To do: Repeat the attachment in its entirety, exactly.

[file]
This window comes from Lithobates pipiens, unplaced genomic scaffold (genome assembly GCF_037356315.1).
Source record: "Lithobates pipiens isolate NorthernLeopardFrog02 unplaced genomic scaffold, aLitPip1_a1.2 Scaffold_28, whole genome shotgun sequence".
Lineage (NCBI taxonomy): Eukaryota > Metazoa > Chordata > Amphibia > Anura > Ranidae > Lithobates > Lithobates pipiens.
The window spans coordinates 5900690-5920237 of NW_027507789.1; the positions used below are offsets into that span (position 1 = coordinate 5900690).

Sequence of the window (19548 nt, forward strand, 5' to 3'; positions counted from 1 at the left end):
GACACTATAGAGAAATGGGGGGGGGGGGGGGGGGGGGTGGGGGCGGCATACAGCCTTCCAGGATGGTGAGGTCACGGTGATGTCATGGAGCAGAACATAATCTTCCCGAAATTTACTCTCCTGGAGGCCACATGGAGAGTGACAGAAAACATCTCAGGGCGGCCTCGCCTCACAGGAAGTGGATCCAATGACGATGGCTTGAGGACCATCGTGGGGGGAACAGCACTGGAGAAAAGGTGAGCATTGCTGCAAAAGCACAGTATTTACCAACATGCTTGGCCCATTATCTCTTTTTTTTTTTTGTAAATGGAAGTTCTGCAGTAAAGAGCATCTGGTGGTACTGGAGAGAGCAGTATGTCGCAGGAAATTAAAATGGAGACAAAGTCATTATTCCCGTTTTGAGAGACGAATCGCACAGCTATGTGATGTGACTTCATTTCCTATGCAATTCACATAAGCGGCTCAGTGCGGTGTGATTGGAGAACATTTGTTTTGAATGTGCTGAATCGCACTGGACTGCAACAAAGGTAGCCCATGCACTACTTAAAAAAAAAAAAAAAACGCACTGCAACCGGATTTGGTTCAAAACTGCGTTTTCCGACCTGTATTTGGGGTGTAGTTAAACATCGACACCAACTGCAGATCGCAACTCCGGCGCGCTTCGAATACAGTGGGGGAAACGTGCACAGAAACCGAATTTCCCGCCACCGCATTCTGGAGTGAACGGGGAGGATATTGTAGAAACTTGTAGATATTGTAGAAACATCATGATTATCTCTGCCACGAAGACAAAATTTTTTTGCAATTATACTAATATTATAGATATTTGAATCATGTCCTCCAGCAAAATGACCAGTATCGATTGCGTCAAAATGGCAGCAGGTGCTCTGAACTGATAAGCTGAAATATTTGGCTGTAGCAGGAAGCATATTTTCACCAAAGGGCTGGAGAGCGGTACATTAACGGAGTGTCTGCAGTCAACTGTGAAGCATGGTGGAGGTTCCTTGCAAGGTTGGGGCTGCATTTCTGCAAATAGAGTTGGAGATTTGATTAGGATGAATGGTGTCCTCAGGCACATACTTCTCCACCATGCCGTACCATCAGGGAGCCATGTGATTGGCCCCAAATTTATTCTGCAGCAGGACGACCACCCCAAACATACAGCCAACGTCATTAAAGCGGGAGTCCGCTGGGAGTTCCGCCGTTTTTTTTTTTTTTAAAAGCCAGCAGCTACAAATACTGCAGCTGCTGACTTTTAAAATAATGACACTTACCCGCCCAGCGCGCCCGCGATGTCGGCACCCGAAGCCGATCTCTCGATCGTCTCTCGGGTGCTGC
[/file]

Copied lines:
This window comes from Lithobates pipiens, unplaced genomic scaffold (genome assembly GCF_037356315.1).
Source record: "Lithobates pipiens isolate NorthernLeopardFrog02 unplaced genomic scaffold, aLitPip1_a1.2 Scaffold_28, whole genome shotgun sequence".
Lineage (NCBI taxonomy): Eukaryota > Metazoa > Chordata > Amphibia > Anura > Ranidae > Lithobates > Lithobates pipiens.
The window spans coordinates 5900690-5920237 of NW_027507789.1; the positions used below are offsets into that span (position 1 = coordinate 5900690).

Sequence of the window (19548 nt, forward strand, 5' to 3'; positions counted from 1 at the left end):
GACACTATAGAGAAATGGGGGGGGGGGGGGGGGGGGGTGGGGGCGGCATACAGCCTTCCAGGATGGTGAGGTCACGGTGATGTCATGGAGCAGAACATAATCTTCCCGAAATTTACTCTCCTGGAGGCCACATGGAGAGTGACAGAAAACATCTCAGGGCGGCCTCGCCTCACAGGAAGTGGATCCAATGACGATGGCTTGAGGACCATCGTGGGGGGAACAGCACTGGAGAAAAGGTGAGCATTGCTGCAAAAGCACAGTATTTACCAACATGCTTGGCCCATTATCTCTTTTTTTTTTTTGTAAATGGAAGTTCTGCAGTAAAGAGCATCTGGTGGTACTGGAGAGAGCAGTATGTCGCAGGAAATTAAAATGGAGACAAAGTCATTATTCCCGTTTTGAGAGACGAATCGCACAGCTATGTGATGTGACTTCATTTCCTATGCAATTCACATAAGCGGCTCAGTGCGGTGTGATTGGAGAACATTTGTTTTGAATGTGCTGAATCGCACTGGACTGCAACAAAGGTAGCCCATGCACTACTTAAAAAAAAAAAAAAAACGCACTGCAACCGGATTTGGTTCAAAACTGCGTTTTCCGACCTGTATTTGGGGTGTAGTTAAACATCGACACCAACTGCAGATCGCAACTCCGGCGCGCTTCGAATACAGTGGGGGAAACGTGCACAGAAACCGAATTTCCCGCCACCGCATTCTGGAGTGAACGGGGAGGATATTGTAGAAACTTGTAGATATTGTAGAAACATCATGATTATCTCTGCCACGAAGACAAAATTTTTTTGCAATTATACTAATATTATAGATATTTGAATCATGTCCTCCAGCAAAATGACCAGTATCGATTGCGTCAAAATGGCAGCAGGTGCTCTGAACTGATAAGCTGAAATATTTGGCTGTAGCAGGAAGCATATTTTCACCAAAGGGCTGGAGAGCGGTACATTAACGGAGTGTCTGCAGTCAACTGTGAAGCATGGTGGAGGTTCCTTGCAAGGTTGGGGCTGCATTTCTGCAAATAGAGTTGGAGATTTGATTAGGATGAATGGTGTCCTCAGGCACATACTTCTCCACCATGCCGTACCATCAGGGAGCCATGTGATTGGCCCCAAATTTATTCTGCAGCAGGACGACCACCCCAAACATACAGCCAACGTCATTAAAGCGGGAGTCCGCTGGGAGTTCCGCCGTTTTTTTTTTTTTTAAAAGCCAGCAGCTACAAATACTGCAGCTGCTGACTTTTAAAATAATGACACTTACCCGCCCAGCGCGCCCGCGATGTCGGCACCCGAAGCCGATCTCTCGATCGTCTCTCGGGTGCTGC